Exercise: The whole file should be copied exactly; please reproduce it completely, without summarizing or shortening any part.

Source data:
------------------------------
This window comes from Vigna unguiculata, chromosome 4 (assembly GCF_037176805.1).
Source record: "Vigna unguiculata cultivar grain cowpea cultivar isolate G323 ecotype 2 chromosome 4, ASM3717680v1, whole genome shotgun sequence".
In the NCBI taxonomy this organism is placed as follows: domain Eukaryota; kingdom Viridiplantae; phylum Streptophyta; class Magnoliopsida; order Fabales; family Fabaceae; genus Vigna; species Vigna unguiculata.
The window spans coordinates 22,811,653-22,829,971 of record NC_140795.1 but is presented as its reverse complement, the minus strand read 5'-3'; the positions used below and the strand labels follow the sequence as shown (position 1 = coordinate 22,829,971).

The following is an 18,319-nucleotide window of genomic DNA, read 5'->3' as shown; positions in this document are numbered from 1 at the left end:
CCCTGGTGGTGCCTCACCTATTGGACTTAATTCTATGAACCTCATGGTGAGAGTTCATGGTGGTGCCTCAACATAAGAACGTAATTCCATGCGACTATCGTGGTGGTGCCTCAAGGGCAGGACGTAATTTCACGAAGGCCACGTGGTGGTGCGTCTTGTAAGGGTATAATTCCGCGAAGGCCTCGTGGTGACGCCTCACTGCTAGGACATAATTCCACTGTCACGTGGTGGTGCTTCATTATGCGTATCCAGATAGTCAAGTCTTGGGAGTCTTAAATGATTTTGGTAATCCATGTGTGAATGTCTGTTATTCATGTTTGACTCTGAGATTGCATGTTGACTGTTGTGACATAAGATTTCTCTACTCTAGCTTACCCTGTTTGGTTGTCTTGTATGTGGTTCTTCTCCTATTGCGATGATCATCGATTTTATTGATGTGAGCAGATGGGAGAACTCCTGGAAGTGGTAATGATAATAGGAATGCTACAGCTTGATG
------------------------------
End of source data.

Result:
This window comes from Vigna unguiculata, chromosome 4 (assembly GCF_037176805.1).
Source record: "Vigna unguiculata cultivar grain cowpea cultivar isolate G323 ecotype 2 chromosome 4, ASM3717680v1, whole genome shotgun sequence".
In the NCBI taxonomy this organism is placed as follows: domain Eukaryota; kingdom Viridiplantae; phylum Streptophyta; class Magnoliopsida; order Fabales; family Fabaceae; genus Vigna; species Vigna unguiculata.
The window spans coordinates 22,811,653-22,829,971 of record NC_140795.1 but is presented as its reverse complement, the minus strand read 5'-3'; the positions used below and the strand labels follow the sequence as shown (position 1 = coordinate 22,829,971).

The following is an 18,319-nucleotide window of genomic DNA, read 5'->3' as shown; positions in this document are numbered from 1 at the left end:
CCCTGGTGGTGCCTCACCTATTGGACTTAATTCTATGAACCTCATGGTGAGAGTTCATGGTGGTGCCTCAACATAAGAACGTAATTCCATGCGACTATCGTGGTGGTGCCTCAAGGGCAGGACGTAATTTCACGAAGGCCACGTGGTGGTGCGTCTTGTAAGGGTATAATTCCGCGAAGGCCTCGTGGTGACGCCTCACTGCTAGGACATAATTCCACTGTCACGTGGTGGTGCTTCATTATGCGTATCCAGATAGTCAAGTCTTGGGAGTCTTAAATGATTTTGGTAATCCATGTGTGAATGTCTGTTATTCATGTTTGACTCTGAGATTGCATGTTGACTGTTGTGACATAAGATTTCTCTACTCTAGCTTACCCTGTTTGGTTGTCTTGTATGTGGTTCTTCTCCTATTGCGATGATCATCGATTTTATTGATGTGAGCAGATGGGAGAACTCCTGGAAGTGGTAATGATAATAGGAATGCTACAGCTTGATG